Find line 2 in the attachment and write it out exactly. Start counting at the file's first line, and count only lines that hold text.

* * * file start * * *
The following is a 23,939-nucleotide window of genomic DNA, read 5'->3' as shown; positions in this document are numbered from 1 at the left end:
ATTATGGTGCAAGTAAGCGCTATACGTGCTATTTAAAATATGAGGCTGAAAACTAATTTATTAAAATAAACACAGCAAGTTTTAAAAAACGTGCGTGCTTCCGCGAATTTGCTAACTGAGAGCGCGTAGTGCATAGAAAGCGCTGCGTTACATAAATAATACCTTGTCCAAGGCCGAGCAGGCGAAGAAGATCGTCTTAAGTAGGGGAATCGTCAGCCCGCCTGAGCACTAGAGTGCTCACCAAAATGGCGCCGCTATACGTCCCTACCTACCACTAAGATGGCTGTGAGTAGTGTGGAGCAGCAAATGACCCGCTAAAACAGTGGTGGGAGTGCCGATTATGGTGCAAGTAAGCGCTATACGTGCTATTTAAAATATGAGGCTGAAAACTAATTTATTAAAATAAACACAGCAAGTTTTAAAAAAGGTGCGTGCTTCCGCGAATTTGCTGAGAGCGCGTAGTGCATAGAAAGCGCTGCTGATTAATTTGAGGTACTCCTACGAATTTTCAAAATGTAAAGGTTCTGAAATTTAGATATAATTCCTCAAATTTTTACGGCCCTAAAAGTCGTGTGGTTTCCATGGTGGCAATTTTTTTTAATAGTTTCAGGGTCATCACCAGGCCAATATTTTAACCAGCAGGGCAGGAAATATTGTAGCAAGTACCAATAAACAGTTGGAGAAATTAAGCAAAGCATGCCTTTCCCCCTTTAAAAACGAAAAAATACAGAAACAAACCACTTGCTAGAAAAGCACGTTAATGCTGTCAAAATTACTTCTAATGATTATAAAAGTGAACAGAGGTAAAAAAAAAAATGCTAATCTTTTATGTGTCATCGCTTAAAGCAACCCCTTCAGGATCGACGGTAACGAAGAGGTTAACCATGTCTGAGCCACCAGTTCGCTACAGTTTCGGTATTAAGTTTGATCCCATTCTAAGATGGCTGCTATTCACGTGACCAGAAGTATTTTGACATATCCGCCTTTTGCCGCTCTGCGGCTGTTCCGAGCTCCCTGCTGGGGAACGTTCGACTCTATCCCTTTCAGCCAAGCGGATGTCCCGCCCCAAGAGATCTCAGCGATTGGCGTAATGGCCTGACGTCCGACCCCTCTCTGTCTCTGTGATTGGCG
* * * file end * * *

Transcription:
ATTATGGTGCAAGTAAGCGCTATACGTGCTATTTAAAATATGAGGCTGAAAACTAATTTATTAAAATAAACACAGCAAGTTTTAAAAAACGTGCGTGCTTCCGCGAATTTGCTAACTGAGAGCGCGTAGTGCATAGAAAGCGCTGCGTTACATAAATAATACCTTGTCCAAGGCCGAGCAGGCGAAGAAGATCGTCTTAAGTAGGGGAATCGTCAGCCCGCCTGAGCACTAGAGTGCTCACCAAAATGGCGCCGCTATACGTCCCTACCTACCACTAAGATGGCTGTGAGTAGTGTGGAGCAGCAAATGACCCGCTAAAACAGTGGTGGGAGTGCCGATTATGGTGCAAGTAAGCGCTATACGTGCTATTTAAAATATGAGGCTGAAAACTAATTTATTAAAATAAACACAGCAAGTTTTAAAAAAGGTGCGTGCTTCCGCGAATTTGCTGAGAGCGCGTAGTGCATAGAAAGCGCTGCTGATTAATTTGAGGTACTCCTACGAATTTTCAAAATGTAAAGGTTCTGAAATTTAGATATAATTCCTCAAATTTTTACGGCCCTAAAAGTCGTGTGGTTTCCATGGTGGCAATTTTTTTTAATAGTTTCAGGGTCATCACCAGGCCAATATTTTAACCAGCAGGGCAGGAAATATTGTAGCAAGTACCAATAAACAGTTGGAGAAATTAAGCAAAGCATGCCTTTCCCCCTTTAAAAACGAAAAAATACAGAAACAAACCACTTGCTAGAAAAGCACGTTAATGCTGTCAAAATTACTTCTAATGATTATAAAAGTGAACAGAGGTAAAAAAAAAAATGCTAATCTTTTATGTGTCATCGCTTAAAGCAACCCCTTCAGGATCGACGGTAACGAAGAGGTTAACCATGTCTGAGCCACCAGTTCGCTACAGTTTCGGTATTAAGTTTGATCCCATTCTAAGATGGCTGCTATTCACGTGACCAGAAGTATTTTGACATATCCGCCTTTTGCCGCTCTGCGGCTGTTCCGAGCTCCCTGCTGGGGAACGTTCGACTCTATCCCTTTCAGCCAAGCGGATGTCCCGCCCCAAGAGATCTCAGCGATTGGCGTAATGGCCTGACGTCCGACCCCTCTCTGTCTCTGTGATTGGCG